"On the positive side, they clearly demonstrated that a pig heart can sustain human life for at least one month and in a patient who was already in a physiologically depleted state. On the negative side, the findings revealed the harm of conveying pCMV in the grafted organ. This case underscores the attention to detail necessary in the care and screening of donor animals, and the importance of patient selection, so as to allow fair evaluation of this new technology."

Joren C. Madsen, MD, DPhil, director of the Mass General Transplant Center, acknowledges this achievement as a game-changing advance in the field. "Overall, this represents a resounding success, in that it answered longstanding questions concerning the procedure, not least of which is whether a pig heart could actually support the life of a human being."

Driving Innovation to Save Lives

The FDA has suggested to sponsors that they expect demonstration of consistent one-year survival in a preclinical pig-to-human model as the basis for approving an Investigational New Drug or Device (IND) for human clinical trials of xenotransplantation. This bar is extremely high since, until recently, one-year survival has only occasionally been accomplished in preclinical xeno models.

Acknowledging that overcoming difficulties in preclinical pig-to-NHP transplant models will serve to increase the degree of confidence before translation to human recipients, it is likely that success may be easier to achieve in pilot clinical experiments than in preclinical models.

For example, pigs designed for use in humans with 'triple carbohydrate gene knockouts' (TKO) unveil a new carbohydrate target recognized by monkeys and baboons (but not humans), making TKO organs difficult to test in NHPs.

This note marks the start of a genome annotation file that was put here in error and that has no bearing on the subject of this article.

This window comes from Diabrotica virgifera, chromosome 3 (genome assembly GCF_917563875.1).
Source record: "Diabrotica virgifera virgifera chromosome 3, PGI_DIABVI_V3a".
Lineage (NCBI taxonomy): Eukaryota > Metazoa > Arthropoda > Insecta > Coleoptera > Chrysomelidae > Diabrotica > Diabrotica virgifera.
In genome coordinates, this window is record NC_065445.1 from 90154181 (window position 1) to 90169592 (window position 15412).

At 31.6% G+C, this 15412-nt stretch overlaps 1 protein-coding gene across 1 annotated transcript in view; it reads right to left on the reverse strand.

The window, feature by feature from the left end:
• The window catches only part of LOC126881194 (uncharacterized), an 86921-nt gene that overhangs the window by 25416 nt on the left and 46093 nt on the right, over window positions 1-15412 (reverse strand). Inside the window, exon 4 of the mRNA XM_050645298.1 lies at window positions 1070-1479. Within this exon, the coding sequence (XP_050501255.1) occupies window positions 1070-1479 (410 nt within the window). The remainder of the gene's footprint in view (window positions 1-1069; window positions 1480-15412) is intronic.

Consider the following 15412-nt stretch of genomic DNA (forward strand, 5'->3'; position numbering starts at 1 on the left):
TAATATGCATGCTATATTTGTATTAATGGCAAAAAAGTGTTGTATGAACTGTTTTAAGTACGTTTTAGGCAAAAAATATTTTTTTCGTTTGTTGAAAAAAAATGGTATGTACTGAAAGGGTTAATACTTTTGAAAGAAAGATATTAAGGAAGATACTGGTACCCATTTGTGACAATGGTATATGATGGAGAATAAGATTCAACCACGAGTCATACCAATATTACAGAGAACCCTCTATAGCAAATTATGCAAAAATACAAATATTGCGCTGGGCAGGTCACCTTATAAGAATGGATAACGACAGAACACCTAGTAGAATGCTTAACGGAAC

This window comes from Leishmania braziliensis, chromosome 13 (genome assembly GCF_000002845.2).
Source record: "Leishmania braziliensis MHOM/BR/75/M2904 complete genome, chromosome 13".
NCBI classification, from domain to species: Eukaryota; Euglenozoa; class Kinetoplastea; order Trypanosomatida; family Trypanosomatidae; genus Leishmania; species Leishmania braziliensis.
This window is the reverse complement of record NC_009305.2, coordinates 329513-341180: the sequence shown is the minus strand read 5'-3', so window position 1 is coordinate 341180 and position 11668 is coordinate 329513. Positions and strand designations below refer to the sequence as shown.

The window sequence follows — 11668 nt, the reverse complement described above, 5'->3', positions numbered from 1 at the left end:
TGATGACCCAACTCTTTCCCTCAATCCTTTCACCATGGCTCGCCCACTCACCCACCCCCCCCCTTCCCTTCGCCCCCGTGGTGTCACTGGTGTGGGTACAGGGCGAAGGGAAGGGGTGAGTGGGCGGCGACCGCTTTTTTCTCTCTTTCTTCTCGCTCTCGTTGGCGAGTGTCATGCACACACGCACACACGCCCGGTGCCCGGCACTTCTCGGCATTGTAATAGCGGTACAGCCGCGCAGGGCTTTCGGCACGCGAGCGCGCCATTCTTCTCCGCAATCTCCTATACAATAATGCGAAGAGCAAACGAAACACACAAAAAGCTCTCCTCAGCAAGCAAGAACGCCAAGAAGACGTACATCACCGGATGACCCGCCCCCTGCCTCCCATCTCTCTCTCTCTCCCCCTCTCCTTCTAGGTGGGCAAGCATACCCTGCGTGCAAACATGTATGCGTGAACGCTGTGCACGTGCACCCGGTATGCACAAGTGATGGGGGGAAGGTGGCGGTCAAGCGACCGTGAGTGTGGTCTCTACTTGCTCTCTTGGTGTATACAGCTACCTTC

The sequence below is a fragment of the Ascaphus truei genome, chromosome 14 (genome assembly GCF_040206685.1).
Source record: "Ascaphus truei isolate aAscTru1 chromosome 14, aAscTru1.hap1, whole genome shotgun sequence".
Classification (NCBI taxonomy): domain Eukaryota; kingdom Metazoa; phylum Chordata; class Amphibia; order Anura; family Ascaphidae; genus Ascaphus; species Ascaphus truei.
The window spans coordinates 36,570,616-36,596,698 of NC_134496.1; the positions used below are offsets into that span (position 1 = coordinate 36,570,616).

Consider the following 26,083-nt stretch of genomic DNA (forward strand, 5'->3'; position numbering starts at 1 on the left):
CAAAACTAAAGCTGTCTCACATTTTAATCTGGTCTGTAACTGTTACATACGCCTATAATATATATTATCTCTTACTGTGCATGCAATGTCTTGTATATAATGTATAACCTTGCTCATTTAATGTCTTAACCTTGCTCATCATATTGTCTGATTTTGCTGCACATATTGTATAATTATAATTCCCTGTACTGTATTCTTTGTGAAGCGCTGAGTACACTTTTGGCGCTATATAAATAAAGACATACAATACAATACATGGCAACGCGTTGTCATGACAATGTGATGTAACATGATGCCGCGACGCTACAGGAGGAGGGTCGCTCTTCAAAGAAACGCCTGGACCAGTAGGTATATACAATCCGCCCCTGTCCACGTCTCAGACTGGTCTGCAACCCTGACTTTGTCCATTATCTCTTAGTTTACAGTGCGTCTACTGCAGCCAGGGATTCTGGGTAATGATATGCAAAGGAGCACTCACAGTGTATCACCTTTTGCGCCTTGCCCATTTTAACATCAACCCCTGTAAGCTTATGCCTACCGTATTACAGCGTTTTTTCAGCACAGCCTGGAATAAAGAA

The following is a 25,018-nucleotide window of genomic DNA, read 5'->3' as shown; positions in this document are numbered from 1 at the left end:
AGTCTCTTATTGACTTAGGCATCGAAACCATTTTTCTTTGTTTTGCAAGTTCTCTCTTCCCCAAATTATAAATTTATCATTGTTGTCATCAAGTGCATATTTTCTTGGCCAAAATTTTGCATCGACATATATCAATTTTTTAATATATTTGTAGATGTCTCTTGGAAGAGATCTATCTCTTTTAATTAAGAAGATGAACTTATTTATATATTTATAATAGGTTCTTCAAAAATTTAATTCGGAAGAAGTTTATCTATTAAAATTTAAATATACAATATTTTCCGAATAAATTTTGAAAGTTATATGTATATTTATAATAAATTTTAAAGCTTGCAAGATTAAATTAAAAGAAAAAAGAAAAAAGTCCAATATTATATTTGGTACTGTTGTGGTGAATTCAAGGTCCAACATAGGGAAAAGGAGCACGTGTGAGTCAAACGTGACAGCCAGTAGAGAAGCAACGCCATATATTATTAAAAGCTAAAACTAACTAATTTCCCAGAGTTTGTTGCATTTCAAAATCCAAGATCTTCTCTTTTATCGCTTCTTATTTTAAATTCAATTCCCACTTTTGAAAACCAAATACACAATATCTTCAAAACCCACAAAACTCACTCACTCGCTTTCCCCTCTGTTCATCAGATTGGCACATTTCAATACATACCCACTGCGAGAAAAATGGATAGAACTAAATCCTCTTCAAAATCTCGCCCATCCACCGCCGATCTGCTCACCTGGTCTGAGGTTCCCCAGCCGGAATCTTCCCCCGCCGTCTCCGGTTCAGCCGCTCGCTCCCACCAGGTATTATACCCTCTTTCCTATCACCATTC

Patients consenting to participate in xenotransplantation trials will be motivated to comply with recommended treatments and can take advantage of sophisticated diagnostic and therapeutic options that are unavailable in the preclinical research environment. As such, preclinical testing is ongoing in parallel with trial design of clinical 'pilot' studies.

"Our goal is to demonstrate sufficient improvements in the preclinical models to ultimately justify a transition to formal IND-supported clinical trials in humans," explains Dr. Pierson, who acknowledges Mass General as an incredibly supportive environment and ideal setting for the cutting-edge research necessary to make xenotransplantation a reality.

"We are fortunate to have some of the top experts in the field here at Mass General engaged in these efforts," Dr. Madsen adds. "This mission is fully supported by constant efforts by our leadership to recruit and keep the best people and provide the best facilities possible."

"We represent one of the only, if not the only, institution in the world actively engaged in evaluating the xenotransplantation of pig heart, lung, liver, and kidney organs and pancreatic islets," says Dr. Madsen. "The extraordinary people engaged in this work are what make this a truly premier hospital in terms of both its clinical and scientific contributions."

Learn more about the Heart Failure and Cardiac Transplantation Program at Mass General

Refer a patient to the Corrigan Minehan Heart Center


Now that cardiac xenotransplantation appears to be within reach, physicians are considering what groups of patients with life-threatening cardiac disease might be ethically appropriate to be offered participation in the initial clinical trials.


Massachusetts General Hospital researchers found transplantation of hearts donated after circulatory death and preserved with a proprietary ex vivo warm perfusion system was safe and effective compared with control subjects who received hearts donated after brain death. The one-year survival rate was 97%.